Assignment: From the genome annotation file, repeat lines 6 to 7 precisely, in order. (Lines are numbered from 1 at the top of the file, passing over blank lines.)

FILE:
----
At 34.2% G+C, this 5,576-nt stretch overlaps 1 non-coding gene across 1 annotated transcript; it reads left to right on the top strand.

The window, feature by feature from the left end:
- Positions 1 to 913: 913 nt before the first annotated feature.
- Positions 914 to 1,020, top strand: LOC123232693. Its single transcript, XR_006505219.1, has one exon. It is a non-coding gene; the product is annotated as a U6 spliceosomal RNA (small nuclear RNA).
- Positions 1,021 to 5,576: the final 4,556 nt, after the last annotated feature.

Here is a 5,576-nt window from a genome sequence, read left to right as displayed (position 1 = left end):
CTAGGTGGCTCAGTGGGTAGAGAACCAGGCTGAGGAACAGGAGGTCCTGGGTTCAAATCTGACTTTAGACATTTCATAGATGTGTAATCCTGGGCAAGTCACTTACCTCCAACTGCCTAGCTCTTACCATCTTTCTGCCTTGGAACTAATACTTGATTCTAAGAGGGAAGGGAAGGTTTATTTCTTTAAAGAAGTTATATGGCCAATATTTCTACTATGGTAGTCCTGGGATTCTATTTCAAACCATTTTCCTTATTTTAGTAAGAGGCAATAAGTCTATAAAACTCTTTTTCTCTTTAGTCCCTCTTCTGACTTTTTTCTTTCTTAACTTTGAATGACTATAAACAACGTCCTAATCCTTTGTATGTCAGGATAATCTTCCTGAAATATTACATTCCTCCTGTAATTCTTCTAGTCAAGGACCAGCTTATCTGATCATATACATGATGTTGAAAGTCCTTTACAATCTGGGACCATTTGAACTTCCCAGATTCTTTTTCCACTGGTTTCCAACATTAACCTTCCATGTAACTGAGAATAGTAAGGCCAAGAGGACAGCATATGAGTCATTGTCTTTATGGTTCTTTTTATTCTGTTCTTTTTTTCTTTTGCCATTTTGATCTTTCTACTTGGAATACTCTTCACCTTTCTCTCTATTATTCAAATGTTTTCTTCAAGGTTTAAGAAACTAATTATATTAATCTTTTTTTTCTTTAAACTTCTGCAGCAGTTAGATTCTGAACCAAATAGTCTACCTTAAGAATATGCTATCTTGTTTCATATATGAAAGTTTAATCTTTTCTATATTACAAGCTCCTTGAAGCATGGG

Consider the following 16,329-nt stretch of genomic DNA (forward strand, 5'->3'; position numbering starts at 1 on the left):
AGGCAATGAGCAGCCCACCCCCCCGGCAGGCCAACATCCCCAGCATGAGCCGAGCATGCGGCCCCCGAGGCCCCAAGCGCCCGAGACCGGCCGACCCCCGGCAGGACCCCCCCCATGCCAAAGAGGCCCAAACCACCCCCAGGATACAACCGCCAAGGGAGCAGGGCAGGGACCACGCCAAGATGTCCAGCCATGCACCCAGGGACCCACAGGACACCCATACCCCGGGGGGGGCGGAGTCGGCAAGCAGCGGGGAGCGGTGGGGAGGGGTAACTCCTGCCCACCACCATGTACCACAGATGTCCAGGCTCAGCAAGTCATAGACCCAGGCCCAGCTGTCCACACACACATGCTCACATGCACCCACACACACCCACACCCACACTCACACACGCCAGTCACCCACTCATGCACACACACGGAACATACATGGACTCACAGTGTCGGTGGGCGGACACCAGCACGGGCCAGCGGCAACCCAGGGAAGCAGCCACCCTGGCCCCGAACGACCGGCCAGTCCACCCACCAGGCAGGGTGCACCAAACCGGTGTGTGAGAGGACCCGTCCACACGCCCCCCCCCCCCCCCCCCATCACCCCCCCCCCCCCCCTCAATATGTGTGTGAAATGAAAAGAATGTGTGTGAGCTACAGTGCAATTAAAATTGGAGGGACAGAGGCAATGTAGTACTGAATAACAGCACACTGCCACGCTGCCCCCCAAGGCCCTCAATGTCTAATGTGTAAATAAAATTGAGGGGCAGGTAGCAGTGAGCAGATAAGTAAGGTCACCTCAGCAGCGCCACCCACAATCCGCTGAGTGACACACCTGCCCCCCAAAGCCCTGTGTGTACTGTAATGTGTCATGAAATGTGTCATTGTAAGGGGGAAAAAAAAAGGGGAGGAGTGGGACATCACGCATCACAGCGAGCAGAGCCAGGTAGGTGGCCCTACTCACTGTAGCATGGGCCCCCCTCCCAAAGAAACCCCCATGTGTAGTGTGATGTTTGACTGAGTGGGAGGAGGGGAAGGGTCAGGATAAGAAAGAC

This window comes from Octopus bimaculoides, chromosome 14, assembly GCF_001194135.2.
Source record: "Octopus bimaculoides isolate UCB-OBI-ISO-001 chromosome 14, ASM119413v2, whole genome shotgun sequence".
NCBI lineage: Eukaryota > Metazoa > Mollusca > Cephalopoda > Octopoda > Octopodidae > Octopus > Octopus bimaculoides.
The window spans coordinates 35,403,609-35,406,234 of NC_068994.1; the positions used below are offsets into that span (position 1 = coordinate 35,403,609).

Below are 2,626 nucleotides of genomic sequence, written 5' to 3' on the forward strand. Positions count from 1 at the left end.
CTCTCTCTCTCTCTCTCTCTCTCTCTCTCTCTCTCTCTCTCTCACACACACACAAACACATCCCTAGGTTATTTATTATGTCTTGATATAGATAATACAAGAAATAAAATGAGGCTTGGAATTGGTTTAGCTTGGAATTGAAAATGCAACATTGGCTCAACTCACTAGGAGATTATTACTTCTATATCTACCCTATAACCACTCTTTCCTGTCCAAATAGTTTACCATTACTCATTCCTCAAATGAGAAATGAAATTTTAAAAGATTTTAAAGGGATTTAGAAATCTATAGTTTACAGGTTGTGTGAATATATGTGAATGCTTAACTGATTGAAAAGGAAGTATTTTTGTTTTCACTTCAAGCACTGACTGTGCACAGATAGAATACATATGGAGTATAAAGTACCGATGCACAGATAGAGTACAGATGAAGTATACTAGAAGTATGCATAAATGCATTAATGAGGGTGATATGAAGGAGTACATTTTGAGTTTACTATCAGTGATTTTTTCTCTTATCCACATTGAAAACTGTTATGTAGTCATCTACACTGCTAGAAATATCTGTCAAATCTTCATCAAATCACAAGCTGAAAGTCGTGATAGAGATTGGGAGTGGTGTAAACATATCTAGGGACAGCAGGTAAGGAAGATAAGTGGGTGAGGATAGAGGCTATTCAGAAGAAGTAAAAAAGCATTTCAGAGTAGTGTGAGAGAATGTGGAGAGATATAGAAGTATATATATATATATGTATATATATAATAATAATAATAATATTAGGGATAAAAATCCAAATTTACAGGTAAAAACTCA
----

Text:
Here is a 5,576-nt window from a genome sequence, read left to right as displayed (position 1 = left end):
CTAGGTGGCTCAGTGGGTAGAGAACCAGGCTGAGGAACAGGAGGTCCTGGGTTCAAATCTGACTTTAGACATTTCATAGATGTGTAATCCTGGGCAAGTCACTTACCTCCAACTGCCTAGCTCTTACCATCTTTCTGCCTTGGAACTAATACTTGATTCTAAGAGGGAAGGGAAGGTTTATTTCTTTAAAGAAGTTATATGGCCAATATTTCTACTATGGTAGTCCTGGGATTCTATTTCAAACCATTTTCCTTATTTTAGTAAGAGGCAATAAGTCTATAAAACTCTTTTTCTCTTTAGTCCCTCTTCTGACTTTTTTCTTTCTTAACTTTGAATGACTATAAACAACGTCCTAATCCTTTGTATGTCAGGATAATCTTCCTGAAATATTACATTCCTCCTGTAATTCTTCTAGTCAAGGACCAGCTTATCTGATCATATACATGATGTTGAAAGTCCTTTACAATCTGGGACCATTTGAACTTCCCAGATTCTTTTTCCACTGGTTTCCAACATTAACCTTCCATGTAACTGAGAATAGTAAGGCCAAGAGGACAGCATATGAGTCATTGTCTTTATGGTTCTTTTTATTCTGTTCTTTTTTTCTTTTGCCATTTTGATCTTTCTACTTGGAATACTCTTCACCTTTCTCTCTATTATTCAAATGTTTTCTTCAAGGTTTAAGAAACTAATTATATTAATCTTTTTTTTCTTTAAACTTCTGCAGCAGTTAGATTCTGAACCAAATAGTCTACCTTAAGAATATGCTATCTTGTTTCATATATGAAAGTTTAATCTTTTCTATATTACAAGCTCCTTGAAGCATGGG